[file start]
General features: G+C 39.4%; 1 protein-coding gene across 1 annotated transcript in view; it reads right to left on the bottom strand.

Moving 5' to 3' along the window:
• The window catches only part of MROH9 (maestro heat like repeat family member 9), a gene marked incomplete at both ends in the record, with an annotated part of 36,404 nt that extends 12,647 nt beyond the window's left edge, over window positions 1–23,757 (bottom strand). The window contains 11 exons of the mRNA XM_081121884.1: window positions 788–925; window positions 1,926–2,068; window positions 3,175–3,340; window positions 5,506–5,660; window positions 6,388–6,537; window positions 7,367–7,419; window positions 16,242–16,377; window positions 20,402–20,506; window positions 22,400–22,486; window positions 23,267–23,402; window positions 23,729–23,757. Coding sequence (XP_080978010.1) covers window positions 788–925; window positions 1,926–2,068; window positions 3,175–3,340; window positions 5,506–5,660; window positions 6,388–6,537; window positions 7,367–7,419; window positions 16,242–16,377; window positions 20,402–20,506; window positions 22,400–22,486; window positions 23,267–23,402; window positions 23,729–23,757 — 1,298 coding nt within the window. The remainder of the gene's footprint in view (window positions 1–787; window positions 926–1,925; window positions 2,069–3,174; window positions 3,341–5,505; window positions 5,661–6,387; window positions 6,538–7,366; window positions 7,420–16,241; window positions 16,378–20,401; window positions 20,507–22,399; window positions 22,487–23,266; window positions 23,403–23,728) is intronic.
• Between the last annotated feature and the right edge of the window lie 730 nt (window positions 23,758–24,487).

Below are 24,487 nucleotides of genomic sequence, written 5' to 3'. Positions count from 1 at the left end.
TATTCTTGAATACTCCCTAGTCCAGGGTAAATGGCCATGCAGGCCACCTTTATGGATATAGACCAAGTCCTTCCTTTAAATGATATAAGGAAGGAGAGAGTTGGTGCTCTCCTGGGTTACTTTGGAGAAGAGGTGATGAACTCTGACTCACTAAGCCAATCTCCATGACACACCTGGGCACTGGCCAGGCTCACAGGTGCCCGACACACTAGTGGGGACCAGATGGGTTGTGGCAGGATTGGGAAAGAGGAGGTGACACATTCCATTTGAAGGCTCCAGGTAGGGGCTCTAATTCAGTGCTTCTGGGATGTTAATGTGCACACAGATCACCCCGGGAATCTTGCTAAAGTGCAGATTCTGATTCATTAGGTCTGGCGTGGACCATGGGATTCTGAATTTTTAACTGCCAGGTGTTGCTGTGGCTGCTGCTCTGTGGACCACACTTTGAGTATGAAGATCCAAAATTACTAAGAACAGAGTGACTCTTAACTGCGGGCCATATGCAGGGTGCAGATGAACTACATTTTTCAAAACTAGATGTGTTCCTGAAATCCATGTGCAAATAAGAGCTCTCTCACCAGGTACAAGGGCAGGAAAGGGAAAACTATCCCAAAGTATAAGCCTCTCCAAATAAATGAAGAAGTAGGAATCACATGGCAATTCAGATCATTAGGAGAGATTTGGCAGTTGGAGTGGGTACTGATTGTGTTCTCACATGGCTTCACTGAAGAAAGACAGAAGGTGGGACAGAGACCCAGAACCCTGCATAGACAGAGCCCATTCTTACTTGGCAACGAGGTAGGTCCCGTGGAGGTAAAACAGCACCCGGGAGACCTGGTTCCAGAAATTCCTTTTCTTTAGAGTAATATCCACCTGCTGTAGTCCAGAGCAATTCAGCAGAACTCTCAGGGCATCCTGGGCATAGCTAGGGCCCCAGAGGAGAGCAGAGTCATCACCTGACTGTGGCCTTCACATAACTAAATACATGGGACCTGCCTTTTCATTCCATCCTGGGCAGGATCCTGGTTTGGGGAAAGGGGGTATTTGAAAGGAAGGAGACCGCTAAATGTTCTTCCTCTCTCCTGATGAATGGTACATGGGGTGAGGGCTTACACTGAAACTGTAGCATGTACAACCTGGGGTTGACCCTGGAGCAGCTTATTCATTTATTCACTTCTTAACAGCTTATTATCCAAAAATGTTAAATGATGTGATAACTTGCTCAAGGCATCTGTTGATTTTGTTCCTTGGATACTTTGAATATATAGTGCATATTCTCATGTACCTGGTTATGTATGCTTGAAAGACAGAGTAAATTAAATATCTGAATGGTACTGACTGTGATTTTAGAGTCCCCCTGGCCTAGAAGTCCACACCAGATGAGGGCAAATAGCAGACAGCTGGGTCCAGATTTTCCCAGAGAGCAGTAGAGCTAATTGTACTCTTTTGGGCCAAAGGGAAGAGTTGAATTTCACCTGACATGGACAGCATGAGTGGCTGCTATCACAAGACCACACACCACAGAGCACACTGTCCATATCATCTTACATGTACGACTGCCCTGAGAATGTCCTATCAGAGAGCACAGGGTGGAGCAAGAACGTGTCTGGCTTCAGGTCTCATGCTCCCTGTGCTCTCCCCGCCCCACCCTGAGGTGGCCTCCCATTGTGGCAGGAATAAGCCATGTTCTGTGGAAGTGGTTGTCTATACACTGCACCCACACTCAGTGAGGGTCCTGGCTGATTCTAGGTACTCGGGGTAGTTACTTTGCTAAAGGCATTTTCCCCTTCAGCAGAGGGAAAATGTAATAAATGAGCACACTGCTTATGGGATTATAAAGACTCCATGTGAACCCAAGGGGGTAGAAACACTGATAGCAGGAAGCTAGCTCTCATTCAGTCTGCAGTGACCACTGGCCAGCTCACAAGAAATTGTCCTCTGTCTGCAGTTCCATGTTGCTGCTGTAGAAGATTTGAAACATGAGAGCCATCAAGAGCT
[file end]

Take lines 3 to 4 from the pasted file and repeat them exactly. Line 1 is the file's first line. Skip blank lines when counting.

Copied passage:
• The window catches only part of MROH9 (maestro heat like repeat family member 9), a gene marked incomplete at both ends in the record, with an annotated part of 36,404 nt that extends 12,647 nt beyond the window's left edge, over window positions 1–23,757 (bottom strand). The window contains 11 exons of the mRNA XM_081121884.1: window positions 788–925; window positions 1,926–2,068; window positions 3,175–3,340; window positions 5,506–5,660; window positions 6,388–6,537; window positions 7,367–7,419; window positions 16,242–16,377; window positions 20,402–20,506; window positions 22,400–22,486; window positions 23,267–23,402; window positions 23,729–23,757. Coding sequence (XP_080978010.1) covers window positions 788–925; window positions 1,926–2,068; window positions 3,175–3,340; window positions 5,506–5,660; window positions 6,388–6,537; window positions 7,367–7,419; window positions 16,242–16,377; window positions 20,402–20,506; window positions 22,400–22,486; window positions 23,267–23,402; window positions 23,729–23,757 — 1,298 coding nt within the window. The remainder of the gene's footprint in view (window positions 1–787; window positions 926–1,925; window positions 2,069–3,174; window positions 3,341–5,505; window positions 5,661–6,387; window positions 6,538–7,366; window positions 7,420–16,241; window positions 16,378–20,401; window positions 20,507–22,399; window positions 22,487–23,266; window positions 23,403–23,728) is intronic.
• Between the last annotated feature and the right edge of the window lie 730 nt (window positions 23,758–24,487).